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Ward v. Formex

APRIL 8, 1975.




APPEAL from the Circuit Court of Du Page County; the Hon. PHILIP F. LOCKE, Judge, presiding.


The plaintiff in this case appeals from the order of the trial court granting defendant's motion to quash service of summons and dismissing the action.

Jurisdiction is asserted under the Illinois so-called "long-arm" statute, Civil Practice Act (Ill. Rev. Stat. 1971, ch. 110, par. 17(1)(a)), which provides as follows:

"Any person, whether or not a citizen or resident of this State, who in person or through an agent does any of the acts hereinafter enumerated, thereby submits such person, and, if an individual, his personal representative, to the jurisdiction of the courts of this State as to any cause of action arising from the doing of any of such acts;

(a) The transaction of any business within this State."

The plaintiff is an individual residing in and carrying on a business of producing industrial films in Illinois. The first contact between the plaintiff and the defendant, a Nevada corporation, occurred in Louisville, Kentucky, at a trade fair, where discussions took place between the parties relative to the possibility of plaintiff producing an industrial film which was to be shot in Nevada for the defendant. After the plaintiff returned to Illinois, terms and conditions were finalized by letters and telephone conversations between the defendant in Nevada and the plaintiff in Illinois. The plaintiff, after the agreement was concluded, personally shot the film in Nevada, after which he returned to Illinois and completed the production of the film, including the processing, editing, rework, mounting and printing.

The price for the production of the film was agreed to at approximately $12,000. The defendant made three payments on the contract by remittances mailed to the plaintiff in Illinois, but refused to pay a balance claimed to be owing to plaintiff amounting to $3,613.18, for which sum the plaintiff instituted the suit which gives rise to this appeal. Service on the defendant was made by serving it personally in Nevada in compliance with the provisions of the statute above referred to.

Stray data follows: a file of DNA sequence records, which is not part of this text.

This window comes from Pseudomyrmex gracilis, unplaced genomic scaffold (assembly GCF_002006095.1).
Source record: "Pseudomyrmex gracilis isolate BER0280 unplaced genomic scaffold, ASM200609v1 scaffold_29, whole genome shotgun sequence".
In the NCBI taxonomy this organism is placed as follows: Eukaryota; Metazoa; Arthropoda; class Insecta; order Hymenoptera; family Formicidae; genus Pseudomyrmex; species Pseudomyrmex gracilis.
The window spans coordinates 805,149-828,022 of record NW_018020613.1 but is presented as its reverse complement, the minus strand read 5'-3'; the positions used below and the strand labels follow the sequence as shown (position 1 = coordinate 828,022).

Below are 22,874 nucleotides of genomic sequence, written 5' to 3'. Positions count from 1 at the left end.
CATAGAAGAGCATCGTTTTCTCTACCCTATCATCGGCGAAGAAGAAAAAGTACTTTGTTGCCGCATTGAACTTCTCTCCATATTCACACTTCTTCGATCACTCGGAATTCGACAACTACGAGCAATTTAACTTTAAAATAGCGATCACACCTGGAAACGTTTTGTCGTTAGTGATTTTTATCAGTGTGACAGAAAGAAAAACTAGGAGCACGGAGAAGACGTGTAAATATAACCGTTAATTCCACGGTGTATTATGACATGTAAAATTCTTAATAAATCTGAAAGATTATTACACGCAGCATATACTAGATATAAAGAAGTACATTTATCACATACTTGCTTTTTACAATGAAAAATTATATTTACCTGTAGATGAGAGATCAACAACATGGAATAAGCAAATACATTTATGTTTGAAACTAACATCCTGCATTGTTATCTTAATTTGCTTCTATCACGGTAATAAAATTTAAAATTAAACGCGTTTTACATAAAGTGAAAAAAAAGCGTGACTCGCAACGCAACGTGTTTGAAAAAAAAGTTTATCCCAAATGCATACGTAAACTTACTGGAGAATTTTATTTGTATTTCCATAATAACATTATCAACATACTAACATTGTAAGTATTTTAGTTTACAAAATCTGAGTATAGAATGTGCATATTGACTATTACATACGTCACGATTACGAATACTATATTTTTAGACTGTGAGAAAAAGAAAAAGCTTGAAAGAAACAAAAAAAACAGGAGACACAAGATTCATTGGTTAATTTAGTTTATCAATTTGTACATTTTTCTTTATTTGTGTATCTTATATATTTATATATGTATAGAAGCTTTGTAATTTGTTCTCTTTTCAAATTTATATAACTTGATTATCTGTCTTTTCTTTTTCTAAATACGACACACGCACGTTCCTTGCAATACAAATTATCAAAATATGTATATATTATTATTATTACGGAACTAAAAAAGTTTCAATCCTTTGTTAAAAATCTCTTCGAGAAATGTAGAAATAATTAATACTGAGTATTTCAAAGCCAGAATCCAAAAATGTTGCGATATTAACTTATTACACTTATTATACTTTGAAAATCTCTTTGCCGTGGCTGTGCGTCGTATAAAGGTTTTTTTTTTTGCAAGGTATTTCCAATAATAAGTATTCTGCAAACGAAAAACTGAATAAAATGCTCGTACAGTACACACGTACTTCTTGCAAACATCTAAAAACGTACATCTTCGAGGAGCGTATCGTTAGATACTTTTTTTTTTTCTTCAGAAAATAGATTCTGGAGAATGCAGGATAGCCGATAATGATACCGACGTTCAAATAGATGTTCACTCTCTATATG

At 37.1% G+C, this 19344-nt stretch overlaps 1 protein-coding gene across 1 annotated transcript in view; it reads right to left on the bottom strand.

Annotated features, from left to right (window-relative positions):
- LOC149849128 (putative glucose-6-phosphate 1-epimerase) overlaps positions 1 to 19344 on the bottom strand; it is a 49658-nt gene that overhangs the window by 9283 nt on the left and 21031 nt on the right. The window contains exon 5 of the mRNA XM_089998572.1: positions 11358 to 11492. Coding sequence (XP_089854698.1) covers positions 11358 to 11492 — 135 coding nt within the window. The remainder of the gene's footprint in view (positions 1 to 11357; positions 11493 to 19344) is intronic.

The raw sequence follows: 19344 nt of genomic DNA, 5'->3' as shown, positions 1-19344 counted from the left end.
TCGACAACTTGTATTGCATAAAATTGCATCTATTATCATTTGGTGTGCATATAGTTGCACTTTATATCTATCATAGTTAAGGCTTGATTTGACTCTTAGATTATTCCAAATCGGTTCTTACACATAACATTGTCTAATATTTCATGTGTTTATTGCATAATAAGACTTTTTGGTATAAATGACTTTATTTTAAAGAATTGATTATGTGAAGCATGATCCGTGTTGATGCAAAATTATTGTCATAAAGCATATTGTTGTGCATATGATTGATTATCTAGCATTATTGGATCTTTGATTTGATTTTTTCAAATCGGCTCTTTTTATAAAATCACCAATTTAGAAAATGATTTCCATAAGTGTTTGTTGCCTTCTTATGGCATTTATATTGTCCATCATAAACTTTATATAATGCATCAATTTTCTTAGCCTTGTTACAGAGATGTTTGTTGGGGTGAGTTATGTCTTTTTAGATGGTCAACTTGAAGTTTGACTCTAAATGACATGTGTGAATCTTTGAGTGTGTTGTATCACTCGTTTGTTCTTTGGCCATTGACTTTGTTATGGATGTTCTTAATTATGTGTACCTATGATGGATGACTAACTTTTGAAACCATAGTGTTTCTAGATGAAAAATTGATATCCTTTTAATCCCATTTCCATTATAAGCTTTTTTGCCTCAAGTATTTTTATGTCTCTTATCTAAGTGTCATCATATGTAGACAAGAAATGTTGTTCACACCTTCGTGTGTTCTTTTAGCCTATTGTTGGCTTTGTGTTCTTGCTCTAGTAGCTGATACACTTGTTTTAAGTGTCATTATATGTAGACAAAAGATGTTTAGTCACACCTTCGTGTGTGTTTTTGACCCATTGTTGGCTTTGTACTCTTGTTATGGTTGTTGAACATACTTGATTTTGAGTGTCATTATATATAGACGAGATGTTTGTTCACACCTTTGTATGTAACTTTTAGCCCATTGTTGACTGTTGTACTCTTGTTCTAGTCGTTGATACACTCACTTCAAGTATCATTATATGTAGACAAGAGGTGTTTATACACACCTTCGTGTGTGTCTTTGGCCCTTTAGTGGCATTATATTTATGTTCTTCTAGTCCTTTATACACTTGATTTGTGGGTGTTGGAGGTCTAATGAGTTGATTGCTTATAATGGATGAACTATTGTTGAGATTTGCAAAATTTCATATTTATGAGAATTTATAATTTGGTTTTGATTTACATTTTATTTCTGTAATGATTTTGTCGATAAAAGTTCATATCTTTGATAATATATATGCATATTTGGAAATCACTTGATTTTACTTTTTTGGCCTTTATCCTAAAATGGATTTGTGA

No testimony was taken in the hearing on the motion to quash the summons and we consider here only the pleadings as they relate to the legal effect of the admitted facts in determining the jurisdiction of Illinois under its "long-arm" statute.

The question presented by this appeal, therefore, is whether the facts establish sufficient connection between the defendant and the State of Illinois to justify giving Illinois jurisdiction in this case.

The genesis of the extraterritorial jurisdiction imposed by the Illinois "long-arm" statute and other State statutes is found in the United States Supreme Court case of International Shoe Co. v. Washington, 326 U.S. 310, 90 L.Ed. 95, 66 S.Ct. 154, which laid down the general rule that in order for a "long-arm" statute to be constitutional the defendant who is served outside the forum State must have had certain minimal contacts with the State of the forum to the degree that maintenance of the suit in that forum does not offend "traditional notions of fair play and substantial justice." In compliance with the requirements of due process laid down in the International Shoe case Illinois has set out certain acts, the doing of which is sufficient to subject the person involved to Illinois jurisdiction, the pertinent language here being "The transaction of any business within this State."

The defendant contends it did not transact any business in Illinois, pointing out that it had no employees or agents in Illinois, maintained no offices in Illinois of any kind and never sold its product in Illinois. It admits it arranged a contract for services with an Illinois resident, but that, it maintains, is not sufficient contact to amount to transacting business in Illinois.

Conceding, as contended by the defendant, that it was never physically present in Illinois, the essential question remains — do the admitted facts constitute those "minimal contacts" with Illinois required to be established in order to conform to due process standards in asserting extraterritorial jurisdiction. We think the contacts here met the requirements.

• 1, 2 Statutes of the kind involved here are designed to be remedial and are construed liberally in favor of the State asserting jurisdiction, as a matter of policy. Thus our own supreme court said in Nelson v. Miller, 11 Ill.2d 378, 389:

"Sections 16 and 17 of the Civil Practice Act ["long-arm" statute] reflect a conscious purpose to assert jurisdiction over nonresident defendants to the ...

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